New interactive map brings campus trees to your desktop

The results of a tree inventory undertaken by students and faculty in the department of biology have been made public in the form of an interactive, online map containing locations and information about the nearly 2,500 trees on the SUNY New Paltz campus.

Trees Map
Screen shot from the new map. Each red dot represents one SUNY New Paltz tree – 2,489 in all!

This powerful new tool for teaching, research and facilities management is the product of a collaborative effort led by biology faculty members Carol Rietsma and Eric Keeling. During the summer of 2014, Rietsma and Keeling worked with student Dakota Snyder ’15 (Biology) to locate, identify, measure and classify every tree sitting on actively managed campus land.

“Each tree got an individual number,” Rietsma said. “We recorded the time of day and the tree species if we could identify it, and we assigned each tree to one of four size classes. We also noted whether it had branches that were low enough to be reachable, because Eric and I wanted to know which trees could be used for demonstrations for students.”

“It was a lot of work, but it was really cool to be able to do fieldwork here on campus,” Snyder added.

On April 23 Keeling and Rietsma conducted a walking tour of campus trees with students, faculty, staff and community members as part of the spring 2015 Sustainability Meet-Up series. They explained some of the methods and shared the findings of the previous summer’s inventory, and offered suggestions for how campus trees and the new map can supplement normal classroom activities.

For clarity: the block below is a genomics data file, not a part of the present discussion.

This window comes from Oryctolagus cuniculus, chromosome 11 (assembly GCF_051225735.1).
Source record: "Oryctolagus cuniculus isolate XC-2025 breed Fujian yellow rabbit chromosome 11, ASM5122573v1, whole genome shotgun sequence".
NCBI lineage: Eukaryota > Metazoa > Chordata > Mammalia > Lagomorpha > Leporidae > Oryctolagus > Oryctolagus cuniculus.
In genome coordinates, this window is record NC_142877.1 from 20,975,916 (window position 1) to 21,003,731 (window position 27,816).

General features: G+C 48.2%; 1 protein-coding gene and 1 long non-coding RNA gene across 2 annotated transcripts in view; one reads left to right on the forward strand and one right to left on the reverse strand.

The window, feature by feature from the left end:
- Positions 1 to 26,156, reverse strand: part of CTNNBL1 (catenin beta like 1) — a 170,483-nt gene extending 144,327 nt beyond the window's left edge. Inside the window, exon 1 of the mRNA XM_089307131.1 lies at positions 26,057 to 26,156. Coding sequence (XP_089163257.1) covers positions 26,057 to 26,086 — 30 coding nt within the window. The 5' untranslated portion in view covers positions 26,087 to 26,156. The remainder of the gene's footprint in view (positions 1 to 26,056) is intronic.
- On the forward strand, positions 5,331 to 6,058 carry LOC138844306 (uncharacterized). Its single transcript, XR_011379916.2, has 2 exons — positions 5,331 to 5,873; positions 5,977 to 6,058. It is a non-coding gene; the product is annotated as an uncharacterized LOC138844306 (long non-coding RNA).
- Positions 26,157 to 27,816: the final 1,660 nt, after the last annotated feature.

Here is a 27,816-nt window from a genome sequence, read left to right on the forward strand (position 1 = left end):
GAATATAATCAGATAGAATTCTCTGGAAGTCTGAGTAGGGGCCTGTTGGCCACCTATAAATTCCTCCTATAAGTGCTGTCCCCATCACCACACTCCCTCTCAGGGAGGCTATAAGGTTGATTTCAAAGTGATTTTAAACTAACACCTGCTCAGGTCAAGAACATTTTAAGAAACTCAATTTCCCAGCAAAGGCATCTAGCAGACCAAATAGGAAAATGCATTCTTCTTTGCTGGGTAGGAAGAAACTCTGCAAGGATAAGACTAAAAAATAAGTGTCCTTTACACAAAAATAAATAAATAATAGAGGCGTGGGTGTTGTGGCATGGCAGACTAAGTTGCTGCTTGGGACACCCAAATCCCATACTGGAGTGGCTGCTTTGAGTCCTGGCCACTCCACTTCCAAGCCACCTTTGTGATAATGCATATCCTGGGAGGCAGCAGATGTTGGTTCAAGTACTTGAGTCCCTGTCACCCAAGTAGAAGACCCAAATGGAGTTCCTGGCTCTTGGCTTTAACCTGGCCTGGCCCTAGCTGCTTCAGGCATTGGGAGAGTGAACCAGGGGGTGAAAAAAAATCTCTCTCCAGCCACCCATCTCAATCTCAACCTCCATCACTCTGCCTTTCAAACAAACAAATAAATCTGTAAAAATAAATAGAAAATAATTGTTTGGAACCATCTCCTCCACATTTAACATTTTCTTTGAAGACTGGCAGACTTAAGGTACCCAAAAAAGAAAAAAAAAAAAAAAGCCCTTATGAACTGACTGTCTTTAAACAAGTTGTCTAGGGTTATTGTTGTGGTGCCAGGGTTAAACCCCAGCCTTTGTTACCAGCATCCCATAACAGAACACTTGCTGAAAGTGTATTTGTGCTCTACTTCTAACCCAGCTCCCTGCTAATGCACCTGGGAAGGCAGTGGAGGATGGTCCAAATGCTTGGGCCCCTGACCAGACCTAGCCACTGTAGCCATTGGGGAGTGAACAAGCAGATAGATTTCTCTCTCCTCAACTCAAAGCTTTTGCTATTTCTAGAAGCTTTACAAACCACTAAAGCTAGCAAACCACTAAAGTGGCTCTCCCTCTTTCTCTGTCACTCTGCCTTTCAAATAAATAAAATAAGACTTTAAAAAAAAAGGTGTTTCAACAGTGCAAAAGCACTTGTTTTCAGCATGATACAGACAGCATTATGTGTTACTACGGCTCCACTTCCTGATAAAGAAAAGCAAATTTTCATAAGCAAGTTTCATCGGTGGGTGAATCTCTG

Keeling, for instance, uses the trees as living specimens for lessons in biology, ecology and phenology. “Ecologists need the field skill of being able to identify trees, and this new database makes developing that skill much easier for our students,” he said.

The map offers the added benefit of providing facilities operations staff with information about the number and variety of trees on campus, which can be used to help make decisions about future campus landscaping and development.

“If I wanted to request planting a kind of tree that I might be interested in taking students to, I would need to know first whether or not we had it,” Keeling said. “Now, that information is readily available.”

Likewise, the database also keeps track of whether a certain tree is the only one of its kind on campus, and is therefore deserving of extra care and protection.

Funding for this campus tree inventory and interactive map was provided by Campus Auxiliary Services (CAS) and allocated to the project by the Sustainability Committee. Josh Simons of the Center for Research, Regional Education & Outreach (CRREO) helped develop the map, which can be accessed at

“The biologists are truly leading the way in the campus-as-a-living-lab initiative,” said Lisa Mitten, campus sustainability coordinator. “My congratulations go out to Carol, Eric and Dakota.”

For more information about sustainability at SUNY New Paltz, please visit the Office of Campus Sustainability online.